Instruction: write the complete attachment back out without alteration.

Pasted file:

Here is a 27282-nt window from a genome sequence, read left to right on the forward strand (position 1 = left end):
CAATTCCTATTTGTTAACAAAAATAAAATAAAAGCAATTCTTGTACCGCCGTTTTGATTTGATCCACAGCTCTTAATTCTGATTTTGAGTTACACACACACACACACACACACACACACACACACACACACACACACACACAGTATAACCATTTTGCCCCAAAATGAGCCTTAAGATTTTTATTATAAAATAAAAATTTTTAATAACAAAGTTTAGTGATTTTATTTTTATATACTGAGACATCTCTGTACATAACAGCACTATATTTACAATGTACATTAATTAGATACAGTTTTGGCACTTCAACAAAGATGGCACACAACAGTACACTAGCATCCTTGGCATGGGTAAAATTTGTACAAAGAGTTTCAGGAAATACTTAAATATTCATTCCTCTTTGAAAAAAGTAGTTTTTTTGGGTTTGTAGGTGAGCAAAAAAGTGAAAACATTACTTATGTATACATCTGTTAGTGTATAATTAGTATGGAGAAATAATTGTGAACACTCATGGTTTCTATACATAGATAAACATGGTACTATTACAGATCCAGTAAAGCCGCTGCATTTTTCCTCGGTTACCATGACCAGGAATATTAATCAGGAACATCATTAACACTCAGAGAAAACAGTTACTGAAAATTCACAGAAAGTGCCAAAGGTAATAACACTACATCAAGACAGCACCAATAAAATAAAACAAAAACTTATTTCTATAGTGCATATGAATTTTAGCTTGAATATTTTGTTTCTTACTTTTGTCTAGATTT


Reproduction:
Here is a 27282-nt window from a genome sequence, read left to right on the forward strand (position 1 = left end):
CAATTCCTATTTGTTAACAAAAATAAAATAAAAGCAATTCTTGTACCGCCGTTTTGATTTGATCCACAGCTCTTAATTCTGATTTTGAGTTACACACACACACACACACACACACACACACACACACACACACACACACACAGTATAACCATTTTGCCCCAAAATGAGCCTTAAGATTTTTATTATAAAATAAAAATTTTTAATAACAAAGTTTAGTGATTTTATTTTTATATACTGAGACATCTCTGTACATAACAGCACTATATTTACAATGTACATTAATTAGATACAGTTTTGGCACTTCAACAAAGATGGCACACAACAGTACACTAGCATCCTTGGCATGGGTAAAATTTGTACAAAGAGTTTCAGGAAATACTTAAATATTCATTCCTCTTTGAAAAAAGTAGTTTTTTTGGGTTTGTAGGTGAGCAAAAAAGTGAAAACATTACTTATGTATACATCTGTTAGTGTATAATTAGTATGGAGAAATAATTGTGAACACTCATGGTTTCTATACATAGATAAACATGGTACTATTACAGATCCAGTAAAGCCGCTGCATTTTTCCTCGGTTACCATGACCAGGAATATTAATCAGGAACATCATTAACACTCAGAGAAAACAGTTACTGAAAATTCACAGAAAGTGCCAAAGGTAATAACACTACATCAAGACAGCACCAATAAAATAAAACAAAAACTTATTTCTATAGTGCATATGAATTTTAGCTTGAATATTTTGTTTCTTACTTTTGTCTAGATTT